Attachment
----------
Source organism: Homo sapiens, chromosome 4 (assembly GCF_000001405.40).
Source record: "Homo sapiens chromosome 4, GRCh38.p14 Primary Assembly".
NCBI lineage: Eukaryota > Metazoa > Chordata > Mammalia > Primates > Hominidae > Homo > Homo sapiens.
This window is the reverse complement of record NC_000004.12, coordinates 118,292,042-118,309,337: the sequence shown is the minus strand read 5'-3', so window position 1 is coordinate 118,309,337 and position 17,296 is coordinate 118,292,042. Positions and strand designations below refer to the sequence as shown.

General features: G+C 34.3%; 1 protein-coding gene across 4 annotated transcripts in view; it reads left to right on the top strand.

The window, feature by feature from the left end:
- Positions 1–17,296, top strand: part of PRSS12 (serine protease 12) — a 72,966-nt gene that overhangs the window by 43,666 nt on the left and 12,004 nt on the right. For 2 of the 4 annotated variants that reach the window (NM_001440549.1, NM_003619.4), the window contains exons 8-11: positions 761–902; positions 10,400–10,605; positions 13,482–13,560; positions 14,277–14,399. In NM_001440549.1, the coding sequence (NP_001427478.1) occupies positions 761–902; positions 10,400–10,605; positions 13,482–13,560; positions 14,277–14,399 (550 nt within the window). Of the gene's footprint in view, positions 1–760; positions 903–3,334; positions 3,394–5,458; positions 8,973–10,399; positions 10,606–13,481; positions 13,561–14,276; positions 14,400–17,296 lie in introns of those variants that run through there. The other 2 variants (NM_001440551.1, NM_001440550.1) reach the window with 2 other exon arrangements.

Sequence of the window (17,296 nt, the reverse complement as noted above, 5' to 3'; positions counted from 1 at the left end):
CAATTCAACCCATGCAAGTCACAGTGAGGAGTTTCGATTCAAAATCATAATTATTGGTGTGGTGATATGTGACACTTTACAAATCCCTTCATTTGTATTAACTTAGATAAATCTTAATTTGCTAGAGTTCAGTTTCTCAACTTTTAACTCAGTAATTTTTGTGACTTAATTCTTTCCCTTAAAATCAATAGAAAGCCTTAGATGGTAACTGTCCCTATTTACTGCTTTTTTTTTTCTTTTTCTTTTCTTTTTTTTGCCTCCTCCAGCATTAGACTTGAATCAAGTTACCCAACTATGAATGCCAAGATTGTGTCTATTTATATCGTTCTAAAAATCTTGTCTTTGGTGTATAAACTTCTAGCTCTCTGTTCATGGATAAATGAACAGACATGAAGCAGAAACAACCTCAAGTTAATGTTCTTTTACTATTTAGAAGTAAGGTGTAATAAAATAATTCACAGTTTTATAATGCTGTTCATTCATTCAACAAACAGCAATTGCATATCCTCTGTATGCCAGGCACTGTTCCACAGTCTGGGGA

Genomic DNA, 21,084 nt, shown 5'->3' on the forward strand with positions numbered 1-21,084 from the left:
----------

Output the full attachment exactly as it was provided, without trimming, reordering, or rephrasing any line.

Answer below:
Source organism: Homo sapiens, chromosome 4 (assembly GCF_000001405.40).
Source record: "Homo sapiens chromosome 4, GRCh38.p14 Primary Assembly".
NCBI lineage: Eukaryota > Metazoa > Chordata > Mammalia > Primates > Hominidae > Homo > Homo sapiens.
This window is the reverse complement of record NC_000004.12, coordinates 118,292,042-118,309,337: the sequence shown is the minus strand read 5'-3', so window position 1 is coordinate 118,309,337 and position 17,296 is coordinate 118,292,042. Positions and strand designations below refer to the sequence as shown.

General features: G+C 34.3%; 1 protein-coding gene across 4 annotated transcripts in view; it reads left to right on the top strand.

The window, feature by feature from the left end:
- Positions 1–17,296, top strand: part of PRSS12 (serine protease 12) — a 72,966-nt gene that overhangs the window by 43,666 nt on the left and 12,004 nt on the right. For 2 of the 4 annotated variants that reach the window (NM_001440549.1, NM_003619.4), the window contains exons 8-11: positions 761–902; positions 10,400–10,605; positions 13,482–13,560; positions 14,277–14,399. In NM_001440549.1, the coding sequence (NP_001427478.1) occupies positions 761–902; positions 10,400–10,605; positions 13,482–13,560; positions 14,277–14,399 (550 nt within the window). Of the gene's footprint in view, positions 1–760; positions 903–3,334; positions 3,394–5,458; positions 8,973–10,399; positions 10,606–13,481; positions 13,561–14,276; positions 14,400–17,296 lie in introns of those variants that run through there. The other 2 variants (NM_001440551.1, NM_001440550.1) reach the window with 2 other exon arrangements.

Sequence of the window (17,296 nt, the reverse complement as noted above, 5' to 3'; positions counted from 1 at the left end):
CAATTCAACCCATGCAAGTCACAGTGAGGAGTTTCGATTCAAAATCATAATTATTGGTGTGGTGATATGTGACACTTTACAAATCCCTTCATTTGTATTAACTTAGATAAATCTTAATTTGCTAGAGTTCAGTTTCTCAACTTTTAACTCAGTAATTTTTGTGACTTAATTCTTTCCCTTAAAATCAATAGAAAGCCTTAGATGGTAACTGTCCCTATTTACTGCTTTTTTTTTTCTTTTTCTTTTCTTTTTTTTGCCTCCTCCAGCATTAGACTTGAATCAAGTTACCCAACTATGAATGCCAAGATTGTGTCTATTTATATCGTTCTAAAAATCTTGTCTTTGGTGTATAAACTTCTAGCTCTCTGTTCATGGATAAATGAACAGACATGAAGCAGAAACAACCTCAAGTTAATGTTCTTTTACTATTTAGAAGTAAGGTGTAATAAAATAATTCACAGTTTTATAATGCTGTTCATTCATTCAACAAACAGCAATTGCATATCCTCTGTATGCCAGGCACTGTTCCACAGTCTGGGGA

Genomic DNA, 21,084 nt, shown 5'->3' on the forward strand with positions numbered 1-21,084 from the left: